Straw men and strange bedfellows

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In my college days I was a Goldwater Republican. My roommate and I saw eye-to-eye. Today he is a conservative Republican, and I am a progressive Democrat. We remain close friends, but this divide troubled me. I asked him to help me understand why the right harbors so much animosity towards the left. He responded with a link to a lecture given in 2020, by Tom Klingenstein of the Claremont Institute, a conservative think tank. I now understand the anger. If Klingenstein’s arguments were honest and factual, I would be angry too.

Klingenstein’s lecture is a collection of straw man fallacies, by which one misrepresents or exaggerates an opponent’s position so that it can be easily attacked. In effect, one rebuts an argument that is never made. His portrayal of the Democrat’s border policy is a good example.

America has a tradition of welcoming immigrants. A bronze plaque on the pedestal of the Statue of Liberty proclaims, “Give me your tired, your poor, your huddled masses yearning to breathe free.” For more than 300 years, people have risked everything to come here. Today, that yearning has overwhelmed our southern border. Our bipartisan immigration laws are outdated, and the sheer number of people seeking entry through Mexico has overwhelmed both our border security forces and our court system.

Democratic officials have consistently supported legislation that would alleviate the problem in ways that are consistent with American principles and tradition. In 2007, the “gang of eight,” made up of Republican and Democratic senators, proposed comprehensive immigration legislation, which passed the Senate, but failed in the Republican-controlled House. Republicans have blocked every comprehensive immigration effort ever since.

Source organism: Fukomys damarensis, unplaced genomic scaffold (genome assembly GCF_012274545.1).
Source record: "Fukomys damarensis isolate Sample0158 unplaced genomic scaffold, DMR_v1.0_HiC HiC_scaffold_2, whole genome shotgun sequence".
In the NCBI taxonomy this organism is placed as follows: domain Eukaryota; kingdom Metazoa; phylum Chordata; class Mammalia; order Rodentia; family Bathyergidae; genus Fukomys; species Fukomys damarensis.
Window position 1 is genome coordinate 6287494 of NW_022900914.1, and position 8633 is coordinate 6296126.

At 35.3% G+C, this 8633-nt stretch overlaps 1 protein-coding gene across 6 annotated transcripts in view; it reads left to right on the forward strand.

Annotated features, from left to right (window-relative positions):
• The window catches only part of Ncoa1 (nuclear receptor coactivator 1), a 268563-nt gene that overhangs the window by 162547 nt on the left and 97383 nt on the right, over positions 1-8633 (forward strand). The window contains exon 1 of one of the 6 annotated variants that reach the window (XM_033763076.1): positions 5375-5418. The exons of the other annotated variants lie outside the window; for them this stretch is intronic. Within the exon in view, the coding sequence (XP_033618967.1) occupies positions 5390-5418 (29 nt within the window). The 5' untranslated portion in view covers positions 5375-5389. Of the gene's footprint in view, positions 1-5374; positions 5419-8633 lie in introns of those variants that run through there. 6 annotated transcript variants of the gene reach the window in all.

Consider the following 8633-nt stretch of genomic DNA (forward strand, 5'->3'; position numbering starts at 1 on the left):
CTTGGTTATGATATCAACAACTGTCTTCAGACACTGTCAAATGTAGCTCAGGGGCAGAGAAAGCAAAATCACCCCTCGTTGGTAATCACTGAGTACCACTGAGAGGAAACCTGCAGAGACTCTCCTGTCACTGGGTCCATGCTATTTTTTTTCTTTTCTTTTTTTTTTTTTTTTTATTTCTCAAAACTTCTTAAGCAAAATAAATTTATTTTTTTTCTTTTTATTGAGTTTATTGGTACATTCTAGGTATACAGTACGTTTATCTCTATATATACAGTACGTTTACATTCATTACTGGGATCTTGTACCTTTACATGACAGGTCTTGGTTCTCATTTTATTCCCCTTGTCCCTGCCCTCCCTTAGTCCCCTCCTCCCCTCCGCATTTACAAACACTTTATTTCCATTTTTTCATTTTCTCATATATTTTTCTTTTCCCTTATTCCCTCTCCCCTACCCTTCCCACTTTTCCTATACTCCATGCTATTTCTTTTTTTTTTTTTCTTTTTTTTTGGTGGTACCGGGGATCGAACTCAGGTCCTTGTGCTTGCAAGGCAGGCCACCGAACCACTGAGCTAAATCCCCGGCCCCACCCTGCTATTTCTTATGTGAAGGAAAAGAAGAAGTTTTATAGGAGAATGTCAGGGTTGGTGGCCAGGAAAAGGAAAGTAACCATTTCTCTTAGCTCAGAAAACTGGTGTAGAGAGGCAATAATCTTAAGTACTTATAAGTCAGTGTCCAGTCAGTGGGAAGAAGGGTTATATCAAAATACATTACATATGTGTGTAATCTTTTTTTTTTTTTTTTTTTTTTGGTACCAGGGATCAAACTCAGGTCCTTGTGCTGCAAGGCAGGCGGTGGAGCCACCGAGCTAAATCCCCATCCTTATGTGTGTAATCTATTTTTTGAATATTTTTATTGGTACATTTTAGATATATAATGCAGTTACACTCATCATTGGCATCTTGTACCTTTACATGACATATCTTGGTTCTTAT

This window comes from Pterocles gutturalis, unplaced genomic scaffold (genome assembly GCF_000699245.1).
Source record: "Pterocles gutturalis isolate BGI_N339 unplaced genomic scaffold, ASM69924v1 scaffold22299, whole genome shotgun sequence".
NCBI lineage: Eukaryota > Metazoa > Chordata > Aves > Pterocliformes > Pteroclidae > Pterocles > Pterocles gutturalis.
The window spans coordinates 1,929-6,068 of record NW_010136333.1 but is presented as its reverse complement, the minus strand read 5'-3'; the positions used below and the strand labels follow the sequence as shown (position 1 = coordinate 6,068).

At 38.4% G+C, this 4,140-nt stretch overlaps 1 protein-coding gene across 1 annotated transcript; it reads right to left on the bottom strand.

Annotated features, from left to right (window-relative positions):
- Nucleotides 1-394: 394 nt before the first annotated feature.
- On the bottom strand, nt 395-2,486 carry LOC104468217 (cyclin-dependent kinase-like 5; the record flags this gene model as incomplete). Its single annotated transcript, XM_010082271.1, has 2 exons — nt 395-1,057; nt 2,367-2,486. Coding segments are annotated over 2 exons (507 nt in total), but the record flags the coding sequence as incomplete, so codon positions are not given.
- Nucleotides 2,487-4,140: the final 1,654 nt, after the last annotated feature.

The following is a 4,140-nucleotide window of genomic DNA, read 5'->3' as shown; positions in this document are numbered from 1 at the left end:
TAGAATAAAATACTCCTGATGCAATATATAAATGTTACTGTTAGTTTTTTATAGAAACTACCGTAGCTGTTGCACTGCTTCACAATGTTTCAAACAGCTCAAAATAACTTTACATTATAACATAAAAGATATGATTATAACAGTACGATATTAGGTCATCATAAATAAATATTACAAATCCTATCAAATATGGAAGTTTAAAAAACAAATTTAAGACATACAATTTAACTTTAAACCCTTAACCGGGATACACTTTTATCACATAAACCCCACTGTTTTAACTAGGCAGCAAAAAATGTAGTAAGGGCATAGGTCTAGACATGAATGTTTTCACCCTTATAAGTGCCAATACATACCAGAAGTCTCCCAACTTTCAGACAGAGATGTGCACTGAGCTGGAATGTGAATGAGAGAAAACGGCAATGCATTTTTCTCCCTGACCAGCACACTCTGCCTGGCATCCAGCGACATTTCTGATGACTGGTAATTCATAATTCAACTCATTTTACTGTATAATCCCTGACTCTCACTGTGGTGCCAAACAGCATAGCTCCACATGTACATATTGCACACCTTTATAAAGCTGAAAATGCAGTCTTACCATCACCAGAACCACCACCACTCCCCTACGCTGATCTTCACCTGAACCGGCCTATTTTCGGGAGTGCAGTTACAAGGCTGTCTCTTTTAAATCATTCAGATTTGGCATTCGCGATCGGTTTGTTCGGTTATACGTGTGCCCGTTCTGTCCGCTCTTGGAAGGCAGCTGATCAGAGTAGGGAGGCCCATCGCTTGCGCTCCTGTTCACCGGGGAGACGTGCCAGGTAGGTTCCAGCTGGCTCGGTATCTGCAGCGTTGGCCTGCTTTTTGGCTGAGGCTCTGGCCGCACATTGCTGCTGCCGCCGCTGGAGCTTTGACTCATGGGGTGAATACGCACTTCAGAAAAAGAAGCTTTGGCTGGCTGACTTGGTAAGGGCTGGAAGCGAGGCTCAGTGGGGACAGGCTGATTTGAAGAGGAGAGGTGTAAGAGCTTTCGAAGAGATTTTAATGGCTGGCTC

Last December, conservative Republican Senator James Langford of Oklahoma introduced another comprehensive, bipartisan immigration package. Again, it passed the Democratic-controlled Senate but failed in the Republican-controlled House. Former President Donald Trump had intervened. fearing that the legislation’s enactment would eliminate immigration as a campaign issue in the 2024 presidential election. If Langford’s bill passed, Trump would not be able to blame the Biden Administration for the border chaos that Republicans have allowed to go on. Incredibly, Langford, who had been chosen by his party to work on the legislation, was then censured by his fellow Oklahoma Republicans for sponsoring the bill.

Klingenstein would be hard pressed to defend the Republicans’ record on immigration. Instead, he chooses a straw man argument, claiming that President Joe Biden and the Democrats want open borders. In his words, “Democrats require … not just endless affirmative action but genuine socialism, (and) open borders ….” and “They must get us to believe that borders are racist.” There may be some people in our nation who believe that, even a few Democrats, but to say that it is the thinking of all Democrats is beyond dishonest. It is a shameless lie.

Klingenstein goes on to construct straw man arguments focused on multiculturalism and Black Lives Matter in which he misrepresents, exaggerates, distorts, and disparages the Democrat’s position, making nonsensical claims like Democrats “wish to destroy the traditional mother-father family.”

Why is Klingenstein so brashly dishonest? Surely he realizes that American democracy depends upon an informed electorate, on people knowing the facts. And he must also know that misinformation undermines our democracy.

But that may be his objective.

And how can his audience be so gullible?

He has receptive and conditioned listeners. Most of Klingenstein’s followers are Christian fundamentalists who believe fantasies such as “Noah and the Ark” and “Jonah and the Whale” are true. For them, the statement “Democrats want open borders” is easy to believe.

Klingenstein’s straw man arguments are typical of the propaganda that has come from the right for decades, starting with Rush Limbaugh’s “feminazi” diatribes. Now, his methods have been perfected by Fox News and Fox hosts like Sean Hannity, Laura Ingraham and Tucker Carlson — all of whom were shown to have lied to their audiences in the nearly $1 billion Dominion court settlement. Yet Fox News’ dishonesty continues, which shows how profitable sowing hatred has become. Rush Limbaugh, for instance, garnered an $85 million annual salary.